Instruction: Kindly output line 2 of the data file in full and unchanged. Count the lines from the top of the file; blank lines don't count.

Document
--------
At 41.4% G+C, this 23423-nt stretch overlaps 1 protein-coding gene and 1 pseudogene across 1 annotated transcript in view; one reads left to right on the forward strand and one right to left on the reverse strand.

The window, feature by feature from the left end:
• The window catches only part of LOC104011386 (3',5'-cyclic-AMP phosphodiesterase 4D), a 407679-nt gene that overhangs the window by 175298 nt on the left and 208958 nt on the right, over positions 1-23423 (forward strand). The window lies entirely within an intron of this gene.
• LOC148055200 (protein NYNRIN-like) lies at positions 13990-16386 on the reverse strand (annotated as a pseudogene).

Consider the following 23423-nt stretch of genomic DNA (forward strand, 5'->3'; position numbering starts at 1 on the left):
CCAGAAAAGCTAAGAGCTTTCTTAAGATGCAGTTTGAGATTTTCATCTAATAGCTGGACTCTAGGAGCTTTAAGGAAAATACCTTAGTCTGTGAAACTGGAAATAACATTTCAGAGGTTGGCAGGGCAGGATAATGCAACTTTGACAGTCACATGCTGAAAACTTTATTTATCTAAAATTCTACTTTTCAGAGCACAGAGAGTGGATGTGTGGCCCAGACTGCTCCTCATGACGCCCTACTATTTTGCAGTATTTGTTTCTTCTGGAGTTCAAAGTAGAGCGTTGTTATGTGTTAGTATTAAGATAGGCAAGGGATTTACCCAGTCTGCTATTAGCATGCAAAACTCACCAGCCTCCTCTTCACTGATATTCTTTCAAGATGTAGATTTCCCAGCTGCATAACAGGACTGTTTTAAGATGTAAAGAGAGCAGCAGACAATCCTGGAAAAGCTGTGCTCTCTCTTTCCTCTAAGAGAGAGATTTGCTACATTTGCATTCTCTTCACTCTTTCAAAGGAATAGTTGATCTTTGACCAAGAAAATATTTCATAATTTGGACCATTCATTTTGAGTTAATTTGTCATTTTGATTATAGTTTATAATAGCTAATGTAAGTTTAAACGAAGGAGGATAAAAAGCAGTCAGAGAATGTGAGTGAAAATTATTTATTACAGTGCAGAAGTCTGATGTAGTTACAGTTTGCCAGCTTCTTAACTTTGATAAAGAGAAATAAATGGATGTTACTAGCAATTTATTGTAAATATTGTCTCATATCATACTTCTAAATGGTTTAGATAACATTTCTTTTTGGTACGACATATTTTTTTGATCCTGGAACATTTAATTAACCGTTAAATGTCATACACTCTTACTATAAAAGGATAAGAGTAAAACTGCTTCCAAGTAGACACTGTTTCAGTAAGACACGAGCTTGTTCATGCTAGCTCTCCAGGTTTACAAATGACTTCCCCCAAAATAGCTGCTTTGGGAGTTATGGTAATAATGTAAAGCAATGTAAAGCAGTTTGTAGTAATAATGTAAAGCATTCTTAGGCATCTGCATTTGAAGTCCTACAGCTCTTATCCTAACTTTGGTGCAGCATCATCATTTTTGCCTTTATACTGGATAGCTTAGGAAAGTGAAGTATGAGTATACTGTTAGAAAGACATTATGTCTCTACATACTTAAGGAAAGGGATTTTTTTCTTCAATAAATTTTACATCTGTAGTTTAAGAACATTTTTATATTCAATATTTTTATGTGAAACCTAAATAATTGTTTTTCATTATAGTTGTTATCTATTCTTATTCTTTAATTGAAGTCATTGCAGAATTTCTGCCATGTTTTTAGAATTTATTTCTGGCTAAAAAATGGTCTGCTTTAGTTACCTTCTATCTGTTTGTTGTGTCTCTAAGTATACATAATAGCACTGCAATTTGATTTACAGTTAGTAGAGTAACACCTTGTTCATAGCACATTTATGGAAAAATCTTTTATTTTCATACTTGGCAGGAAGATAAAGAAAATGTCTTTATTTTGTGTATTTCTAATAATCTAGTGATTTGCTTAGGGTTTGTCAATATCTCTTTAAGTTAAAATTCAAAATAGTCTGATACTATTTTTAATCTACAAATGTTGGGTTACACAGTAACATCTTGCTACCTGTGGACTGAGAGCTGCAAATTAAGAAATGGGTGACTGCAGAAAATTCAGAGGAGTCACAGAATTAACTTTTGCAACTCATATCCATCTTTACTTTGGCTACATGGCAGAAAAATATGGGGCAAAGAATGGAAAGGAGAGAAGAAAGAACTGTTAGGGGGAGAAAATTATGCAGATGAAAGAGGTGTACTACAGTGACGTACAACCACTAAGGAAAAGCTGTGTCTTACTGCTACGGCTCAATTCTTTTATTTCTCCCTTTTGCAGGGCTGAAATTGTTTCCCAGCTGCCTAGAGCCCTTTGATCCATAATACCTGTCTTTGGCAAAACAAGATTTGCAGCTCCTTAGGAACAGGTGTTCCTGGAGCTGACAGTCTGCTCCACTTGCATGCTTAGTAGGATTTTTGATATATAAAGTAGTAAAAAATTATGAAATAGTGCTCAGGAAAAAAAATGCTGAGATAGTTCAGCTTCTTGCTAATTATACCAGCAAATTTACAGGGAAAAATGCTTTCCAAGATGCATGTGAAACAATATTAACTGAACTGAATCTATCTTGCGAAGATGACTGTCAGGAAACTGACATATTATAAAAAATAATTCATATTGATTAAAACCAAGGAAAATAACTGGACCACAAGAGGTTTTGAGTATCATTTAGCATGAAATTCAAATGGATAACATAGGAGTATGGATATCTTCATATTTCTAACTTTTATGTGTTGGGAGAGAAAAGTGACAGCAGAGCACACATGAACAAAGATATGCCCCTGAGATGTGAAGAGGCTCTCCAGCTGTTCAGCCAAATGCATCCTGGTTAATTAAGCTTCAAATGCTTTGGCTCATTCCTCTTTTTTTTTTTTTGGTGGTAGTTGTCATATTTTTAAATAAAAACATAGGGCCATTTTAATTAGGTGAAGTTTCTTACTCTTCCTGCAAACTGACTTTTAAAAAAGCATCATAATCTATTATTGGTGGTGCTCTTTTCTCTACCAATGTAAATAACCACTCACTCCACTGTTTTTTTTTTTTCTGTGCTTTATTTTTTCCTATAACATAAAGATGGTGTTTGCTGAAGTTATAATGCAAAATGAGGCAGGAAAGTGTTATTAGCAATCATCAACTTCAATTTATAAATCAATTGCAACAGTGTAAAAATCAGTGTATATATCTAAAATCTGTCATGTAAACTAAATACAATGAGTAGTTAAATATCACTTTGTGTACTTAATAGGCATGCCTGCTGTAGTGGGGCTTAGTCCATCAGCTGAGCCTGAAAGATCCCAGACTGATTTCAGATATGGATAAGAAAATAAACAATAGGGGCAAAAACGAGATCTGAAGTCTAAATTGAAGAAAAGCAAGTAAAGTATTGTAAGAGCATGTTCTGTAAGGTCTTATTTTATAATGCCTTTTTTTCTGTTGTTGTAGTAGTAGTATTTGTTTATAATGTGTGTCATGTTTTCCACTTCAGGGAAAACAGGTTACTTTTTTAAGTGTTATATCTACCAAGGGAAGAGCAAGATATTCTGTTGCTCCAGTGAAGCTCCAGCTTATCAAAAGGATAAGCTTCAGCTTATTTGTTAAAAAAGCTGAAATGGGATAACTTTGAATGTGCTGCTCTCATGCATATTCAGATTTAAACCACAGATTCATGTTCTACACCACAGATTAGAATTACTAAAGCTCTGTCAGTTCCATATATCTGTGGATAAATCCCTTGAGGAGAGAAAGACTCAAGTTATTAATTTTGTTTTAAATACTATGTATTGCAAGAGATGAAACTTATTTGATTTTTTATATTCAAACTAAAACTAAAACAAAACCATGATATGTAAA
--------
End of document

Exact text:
The window, feature by feature from the left end: